- Dimension Therapeutics, a Cambridge-based gene therapy company, recently detailed a number of improvements to its mammalian vector manufacturing platform which it hopes will increase its efficiency in producing adeno-associated virus (AAV) products.
- In a presentation unveiled at the European Society of Gene and Cell Therapy Congress, Dimension disclosed a new technique which the company claimed halved the time needed to create new cell lines for AAV vectors.
- Dimension has seven programs currently in its pipeline, including two focused on hemophilia B and hemophilia A.
Dimension, which was founded in 2013, has recently expanded its footprint, opening up a 17,000 square foot facility in Woburn, Massachusetts to help it further its IND-enabling studies.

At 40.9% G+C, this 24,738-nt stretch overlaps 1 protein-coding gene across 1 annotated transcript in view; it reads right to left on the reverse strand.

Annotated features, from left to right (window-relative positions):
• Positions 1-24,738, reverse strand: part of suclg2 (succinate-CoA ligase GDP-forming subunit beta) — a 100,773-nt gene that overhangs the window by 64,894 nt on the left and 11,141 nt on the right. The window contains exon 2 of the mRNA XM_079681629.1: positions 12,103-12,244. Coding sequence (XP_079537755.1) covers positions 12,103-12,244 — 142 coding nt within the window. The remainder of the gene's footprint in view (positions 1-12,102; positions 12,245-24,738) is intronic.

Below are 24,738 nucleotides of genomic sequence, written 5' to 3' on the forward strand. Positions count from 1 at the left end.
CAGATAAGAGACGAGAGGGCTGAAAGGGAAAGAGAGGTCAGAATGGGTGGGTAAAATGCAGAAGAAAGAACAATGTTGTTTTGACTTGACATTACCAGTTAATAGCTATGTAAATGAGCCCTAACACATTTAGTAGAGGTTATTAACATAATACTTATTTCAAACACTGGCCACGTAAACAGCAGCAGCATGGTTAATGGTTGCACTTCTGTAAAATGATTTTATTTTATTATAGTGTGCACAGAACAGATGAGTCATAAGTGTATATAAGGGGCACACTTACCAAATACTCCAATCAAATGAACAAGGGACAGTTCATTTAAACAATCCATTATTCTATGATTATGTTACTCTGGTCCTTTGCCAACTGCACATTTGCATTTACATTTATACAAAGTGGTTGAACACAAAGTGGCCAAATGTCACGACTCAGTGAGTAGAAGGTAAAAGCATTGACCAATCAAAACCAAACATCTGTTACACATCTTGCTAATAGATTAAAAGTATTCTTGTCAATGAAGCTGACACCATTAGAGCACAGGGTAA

The gene therapy company's lead hemophilia B program entered the clinic in January and data from the open-label Phase 1/2 trial is expected sometime this year.
Jefferies analyst Gena Wang, writing in a research note to investors, said the new manufacturing improvements should be "an advantage for future clinical development."
The new cell line technique, for example, is supposed to reduce the time required to generate cell lines to 3 months, from the 6 to 8 months typically seen with traditional processes, Wang said.
Another presentation disclosed a new method which can more quickly measure the therapeutic concentrations of an AAV therapeutic product.
"We are committed to developing a new standard in the manufacturing of AAV vectors, one that supports the large scale and high quality we believe is required to unlock the full potential of this field," said Annalisa Jenkins, CEO of Dimension.
At the end of the second quarter, Dimension had nearly $105 million in cash and equivalents, which it judged to be sufficient to fund operations through the first quarter of 2018.